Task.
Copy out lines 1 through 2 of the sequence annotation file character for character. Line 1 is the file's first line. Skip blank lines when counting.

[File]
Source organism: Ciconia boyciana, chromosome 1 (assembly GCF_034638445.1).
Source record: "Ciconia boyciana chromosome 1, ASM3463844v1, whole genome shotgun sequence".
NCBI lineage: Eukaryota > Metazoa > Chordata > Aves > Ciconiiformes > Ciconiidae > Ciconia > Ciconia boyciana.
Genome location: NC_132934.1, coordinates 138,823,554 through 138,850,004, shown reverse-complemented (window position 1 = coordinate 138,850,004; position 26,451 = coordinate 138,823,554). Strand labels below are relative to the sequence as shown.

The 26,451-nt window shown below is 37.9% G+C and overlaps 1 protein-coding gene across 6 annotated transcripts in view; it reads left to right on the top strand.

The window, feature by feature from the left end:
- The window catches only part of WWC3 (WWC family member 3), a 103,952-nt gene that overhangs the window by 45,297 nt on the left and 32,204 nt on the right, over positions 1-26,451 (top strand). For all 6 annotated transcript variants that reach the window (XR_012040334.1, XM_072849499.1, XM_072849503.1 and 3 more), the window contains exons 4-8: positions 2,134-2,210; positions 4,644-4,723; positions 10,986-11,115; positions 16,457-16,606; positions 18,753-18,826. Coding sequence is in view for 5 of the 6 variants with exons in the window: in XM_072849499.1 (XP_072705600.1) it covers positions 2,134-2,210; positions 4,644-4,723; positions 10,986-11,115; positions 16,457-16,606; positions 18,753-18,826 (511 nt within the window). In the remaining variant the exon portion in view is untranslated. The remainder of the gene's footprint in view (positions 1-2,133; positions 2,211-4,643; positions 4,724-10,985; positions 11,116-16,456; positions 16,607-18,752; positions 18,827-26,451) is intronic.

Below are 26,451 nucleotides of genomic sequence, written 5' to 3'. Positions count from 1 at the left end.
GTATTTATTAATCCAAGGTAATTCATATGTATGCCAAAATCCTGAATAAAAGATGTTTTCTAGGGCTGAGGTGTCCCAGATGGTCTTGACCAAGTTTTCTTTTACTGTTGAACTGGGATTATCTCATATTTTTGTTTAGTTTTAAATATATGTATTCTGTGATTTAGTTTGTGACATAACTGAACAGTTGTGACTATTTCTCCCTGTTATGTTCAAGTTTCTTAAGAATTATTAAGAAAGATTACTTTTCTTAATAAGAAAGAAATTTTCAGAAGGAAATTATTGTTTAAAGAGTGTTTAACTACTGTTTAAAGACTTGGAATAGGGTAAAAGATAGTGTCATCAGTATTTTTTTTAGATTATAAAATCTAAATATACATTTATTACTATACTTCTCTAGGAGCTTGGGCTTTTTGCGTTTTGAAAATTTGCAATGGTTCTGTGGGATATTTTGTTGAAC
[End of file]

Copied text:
Source organism: Ciconia boyciana, chromosome 1 (assembly GCF_034638445.1).
Source record: "Ciconia boyciana chromosome 1, ASM3463844v1, whole genome shotgun sequence".